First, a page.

Partnership Challenges and Strategies

Everyone brings a set of values, priorities, resources and competencies to a partnership. The challenge of any partnership is to bring these diverse contributions together, and arrive at a common vision, in order to achieve sustainable and meaningful goals.


Potential challenges:

  • Loss of autonomy: the challenge of shared decision-making processes; the need for building consensus with partners before action can be taken and the implications of wider accountability (to other partners and to wider beneficiaries)
  • Conflicts of interest: where a decision or action that is right for the interests of the partnership but may be at odds with the individual organisation’s interests
  • Drain on resources: commitment (often significantly greater than anticipated) of time and energy of key staff in partnership building and project development in addition to any additional financial or other resource contributions
  • Implementation challenges: the day-to-day demands of delivering a partnership program as a collaborative venture, with all the additional management, tracking, reporting and evaluation requirements that entails.
  • Negative reputation impact: when partnerships go wrong causing damage to the reputation or track record of individual partners by association.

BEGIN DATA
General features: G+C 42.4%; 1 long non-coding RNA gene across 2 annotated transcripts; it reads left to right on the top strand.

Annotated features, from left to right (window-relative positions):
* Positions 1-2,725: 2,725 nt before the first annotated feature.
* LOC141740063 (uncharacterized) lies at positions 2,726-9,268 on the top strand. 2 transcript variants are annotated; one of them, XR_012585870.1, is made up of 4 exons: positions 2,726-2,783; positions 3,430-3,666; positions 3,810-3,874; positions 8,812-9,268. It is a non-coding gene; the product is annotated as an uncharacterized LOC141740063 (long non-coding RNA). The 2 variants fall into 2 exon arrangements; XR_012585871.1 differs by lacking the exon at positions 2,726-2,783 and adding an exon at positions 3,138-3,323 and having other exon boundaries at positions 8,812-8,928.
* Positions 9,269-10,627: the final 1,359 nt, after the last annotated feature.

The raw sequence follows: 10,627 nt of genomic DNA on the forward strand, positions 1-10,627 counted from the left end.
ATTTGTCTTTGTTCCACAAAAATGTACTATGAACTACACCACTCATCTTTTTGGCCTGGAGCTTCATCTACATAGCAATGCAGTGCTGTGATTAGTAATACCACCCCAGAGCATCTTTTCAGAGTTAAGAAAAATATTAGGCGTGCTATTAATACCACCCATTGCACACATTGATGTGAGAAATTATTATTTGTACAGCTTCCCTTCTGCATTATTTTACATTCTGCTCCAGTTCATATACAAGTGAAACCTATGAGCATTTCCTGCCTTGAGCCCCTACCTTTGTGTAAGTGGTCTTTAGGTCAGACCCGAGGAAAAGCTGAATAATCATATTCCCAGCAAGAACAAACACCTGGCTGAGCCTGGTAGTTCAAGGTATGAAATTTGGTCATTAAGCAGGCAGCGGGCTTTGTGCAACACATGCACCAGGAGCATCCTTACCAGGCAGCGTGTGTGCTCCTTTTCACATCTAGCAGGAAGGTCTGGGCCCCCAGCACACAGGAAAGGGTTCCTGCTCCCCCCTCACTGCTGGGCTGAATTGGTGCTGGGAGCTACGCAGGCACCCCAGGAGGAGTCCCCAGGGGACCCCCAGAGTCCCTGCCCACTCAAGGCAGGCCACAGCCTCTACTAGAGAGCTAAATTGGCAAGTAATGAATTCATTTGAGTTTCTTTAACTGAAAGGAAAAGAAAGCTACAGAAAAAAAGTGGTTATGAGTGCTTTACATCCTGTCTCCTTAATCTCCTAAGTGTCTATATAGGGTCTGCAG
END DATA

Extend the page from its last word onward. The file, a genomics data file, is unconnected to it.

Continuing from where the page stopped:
Some strategies for overcoming these challenges include:

  • Determine who and how issues or concerns will be brought forward.
  • Clearly document the problem or conflict in a way that gets at the root issues, the sources and history of the conflict and clarifies the assumptions. Consider issues of confidentiality.
  • Determine who will resolve the issues (e.g., Steering Committee, subgroup or neutral person/ agency). Choose someone who is seen as neutral and credible by all those affected.
  • Ask those parties that are affected by the conflict to: reflect on the information; ensure mutual understanding; agree to interpretations; and identify the individual’s interest in the issue. Try to frame the issues and concerns in a way that can result in new understandings and solutions.
  • Identify possible solutions that best meet the needs and interests of all those affected. Be prepared to compromise and find consensus. Utilize any elements of the collaboration agreement that helps frame solutions (e.g., value statement; roles and responsibilities).
  • Select and document the best possible solution(s), and develop a plan to implement them that includes actions, responsibilities and timelines.
  • If an acceptable solution cannot be found, move to a more formal process of facilitation, mediation or arbitration by an independent person.
  • Bring closure to the dispute by ensuring that the people with the conflict have let it go, both in their ‘head and heart’.
  • Communicate the results to appropriate stakeholders.


Adapted from the Partnering Initiative and the United Way.